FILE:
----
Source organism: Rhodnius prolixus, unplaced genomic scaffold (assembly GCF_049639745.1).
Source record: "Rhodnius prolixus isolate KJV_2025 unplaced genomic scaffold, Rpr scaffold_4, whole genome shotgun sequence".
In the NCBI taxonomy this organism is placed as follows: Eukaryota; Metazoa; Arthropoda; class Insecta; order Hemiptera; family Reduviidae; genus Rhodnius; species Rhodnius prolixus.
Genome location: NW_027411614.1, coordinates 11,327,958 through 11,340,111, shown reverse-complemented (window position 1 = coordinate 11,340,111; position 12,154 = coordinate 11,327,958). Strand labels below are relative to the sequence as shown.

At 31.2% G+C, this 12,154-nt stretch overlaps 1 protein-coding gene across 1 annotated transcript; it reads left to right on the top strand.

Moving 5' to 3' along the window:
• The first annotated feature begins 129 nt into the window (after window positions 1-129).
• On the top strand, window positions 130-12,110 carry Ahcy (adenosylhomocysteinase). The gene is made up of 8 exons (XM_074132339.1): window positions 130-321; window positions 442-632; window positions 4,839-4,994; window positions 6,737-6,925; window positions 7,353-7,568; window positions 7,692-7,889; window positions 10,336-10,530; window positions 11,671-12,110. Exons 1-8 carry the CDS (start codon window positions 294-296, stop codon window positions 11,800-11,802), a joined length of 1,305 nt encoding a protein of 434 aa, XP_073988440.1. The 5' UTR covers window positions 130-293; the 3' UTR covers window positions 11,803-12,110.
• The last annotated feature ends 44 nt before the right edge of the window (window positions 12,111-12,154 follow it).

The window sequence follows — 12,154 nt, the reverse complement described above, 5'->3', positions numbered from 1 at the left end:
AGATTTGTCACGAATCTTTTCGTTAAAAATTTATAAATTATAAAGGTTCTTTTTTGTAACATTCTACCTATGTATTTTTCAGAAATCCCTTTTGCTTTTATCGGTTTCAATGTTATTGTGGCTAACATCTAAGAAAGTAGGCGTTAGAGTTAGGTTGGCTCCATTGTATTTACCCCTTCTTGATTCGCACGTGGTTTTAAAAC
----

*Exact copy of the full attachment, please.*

Source organism: Rhodnius prolixus, unplaced genomic scaffold (assembly GCF_049639745.1).
Source record: "Rhodnius prolixus isolate KJV_2025 unplaced genomic scaffold, Rpr scaffold_4, whole genome shotgun sequence".
In the NCBI taxonomy this organism is placed as follows: Eukaryota; Metazoa; Arthropoda; class Insecta; order Hemiptera; family Reduviidae; genus Rhodnius; species Rhodnius prolixus.
Genome location: NW_027411614.1, coordinates 11,327,958 through 11,340,111, shown reverse-complemented (window position 1 = coordinate 11,340,111; position 12,154 = coordinate 11,327,958). Strand labels below are relative to the sequence as shown.

At 31.2% G+C, this 12,154-nt stretch overlaps 1 protein-coding gene across 1 annotated transcript; it reads left to right on the top strand.

Moving 5' to 3' along the window:
• The first annotated feature begins 129 nt into the window (after window positions 1-129).
• On the top strand, window positions 130-12,110 carry Ahcy (adenosylhomocysteinase). The gene is made up of 8 exons (XM_074132339.1): window positions 130-321; window positions 442-632; window positions 4,839-4,994; window positions 6,737-6,925; window positions 7,353-7,568; window positions 7,692-7,889; window positions 10,336-10,530; window positions 11,671-12,110. Exons 1-8 carry the CDS (start codon window positions 294-296, stop codon window positions 11,800-11,802), a joined length of 1,305 nt encoding a protein of 434 aa, XP_073988440.1. The 5' UTR covers window positions 130-293; the 3' UTR covers window positions 11,803-12,110.
• The last annotated feature ends 44 nt before the right edge of the window (window positions 12,111-12,154 follow it).

The window sequence follows — 12,154 nt, the reverse complement described above, 5'->3', positions numbered from 1 at the left end:
AGATTTGTCACGAATCTTTTCGTTAAAAATTTATAAATTATAAAGGTTCTTTTTTGTAACATTCTACCTATGTATTTTTCAGAAATCCCTTTTGCTTTTATCGGTTTCAATGTTATTGTGGCTAACATCTAAGAAAGTAGGCGTTAGAGTTAGGTTGGCTCCATTGTATTTACCCCTTCTTGATTCGCACGTGGTTTTAAAAC